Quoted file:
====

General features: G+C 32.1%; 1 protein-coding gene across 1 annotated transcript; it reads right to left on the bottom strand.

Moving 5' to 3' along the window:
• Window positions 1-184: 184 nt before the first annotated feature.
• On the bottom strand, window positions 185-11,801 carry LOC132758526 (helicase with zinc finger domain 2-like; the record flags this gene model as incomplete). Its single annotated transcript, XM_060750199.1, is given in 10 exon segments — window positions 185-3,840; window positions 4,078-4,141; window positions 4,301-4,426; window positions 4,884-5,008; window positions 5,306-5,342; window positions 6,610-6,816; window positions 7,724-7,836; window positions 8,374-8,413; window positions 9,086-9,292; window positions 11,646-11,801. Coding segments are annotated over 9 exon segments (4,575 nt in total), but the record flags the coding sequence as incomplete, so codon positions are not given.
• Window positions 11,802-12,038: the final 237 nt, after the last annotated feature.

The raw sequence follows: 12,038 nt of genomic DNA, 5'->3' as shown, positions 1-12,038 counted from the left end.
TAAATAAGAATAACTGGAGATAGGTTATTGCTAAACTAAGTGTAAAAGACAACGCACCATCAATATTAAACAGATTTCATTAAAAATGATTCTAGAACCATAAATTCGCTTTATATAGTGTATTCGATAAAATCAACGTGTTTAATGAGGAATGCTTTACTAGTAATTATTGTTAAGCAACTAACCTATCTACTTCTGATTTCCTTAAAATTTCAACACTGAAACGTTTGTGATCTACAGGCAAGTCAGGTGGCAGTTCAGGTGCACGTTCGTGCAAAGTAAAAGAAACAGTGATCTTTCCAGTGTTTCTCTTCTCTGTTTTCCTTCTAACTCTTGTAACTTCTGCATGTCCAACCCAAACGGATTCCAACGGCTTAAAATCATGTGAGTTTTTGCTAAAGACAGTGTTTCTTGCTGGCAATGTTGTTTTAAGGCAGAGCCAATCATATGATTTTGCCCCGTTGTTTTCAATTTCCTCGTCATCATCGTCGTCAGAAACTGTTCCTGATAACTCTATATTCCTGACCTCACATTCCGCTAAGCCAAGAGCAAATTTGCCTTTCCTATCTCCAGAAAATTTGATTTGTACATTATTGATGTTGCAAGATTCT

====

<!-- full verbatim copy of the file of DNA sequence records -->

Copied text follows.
General features: G+C 32.1%; 1 protein-coding gene across 1 annotated transcript; it reads right to left on the bottom strand.

Moving 5' to 3' along the window:
• Window positions 1-184: 184 nt before the first annotated feature.
• On the bottom strand, window positions 185-11,801 carry LOC132758526 (helicase with zinc finger domain 2-like; the record flags this gene model as incomplete). Its single annotated transcript, XM_060750199.1, is given in 10 exon segments — window positions 185-3,840; window positions 4,078-4,141; window positions 4,301-4,426; window positions 4,884-5,008; window positions 5,306-5,342; window positions 6,610-6,816; window positions 7,724-7,836; window positions 8,374-8,413; window positions 9,086-9,292; window positions 11,646-11,801. Coding segments are annotated over 9 exon segments (4,575 nt in total), but the record flags the coding sequence as incomplete, so codon positions are not given.
• Window positions 11,802-12,038: the final 237 nt, after the last annotated feature.

The raw sequence follows: 12,038 nt of genomic DNA, 5'->3' as shown, positions 1-12,038 counted from the left end.
TAAATAAGAATAACTGGAGATAGGTTATTGCTAAACTAAGTGTAAAAGACAACGCACCATCAATATTAAACAGATTTCATTAAAAATGATTCTAGAACCATAAATTCGCTTTATATAGTGTATTCGATAAAATCAACGTGTTTAATGAGGAATGCTTTACTAGTAATTATTGTTAAGCAACTAACCTATCTACTTCTGATTTCCTTAAAATTTCAACACTGAAACGTTTGTGATCTACAGGCAAGTCAGGTGGCAGTTCAGGTGCACGTTCGTGCAAAGTAAAAGAAACAGTGATCTTTCCAGTGTTTCTCTTCTCTGTTTTCCTTCTAACTCTTGTAACTTCTGCATGTCCAACCCAAACGGATTCCAACGGCTTAAAATCATGTGAGTTTTTGCTAAAGACAGTGTTTCTTGCTGGCAATGTTGTTTTAAGGCAGAGCCAATCATATGATTTTGCCCCGTTGTTTTCAATTTCCTCGTCATCATCGTCGTCAGAAACTGTTCCTGATAACTCTATATTCCTGACCTCACATTCCGCTAAGCCAAGAGCAAATTTGCCTTTCCTATCTCCAGAAAATTTGATTTGTACATTATTGATGTTGCAAGATTCT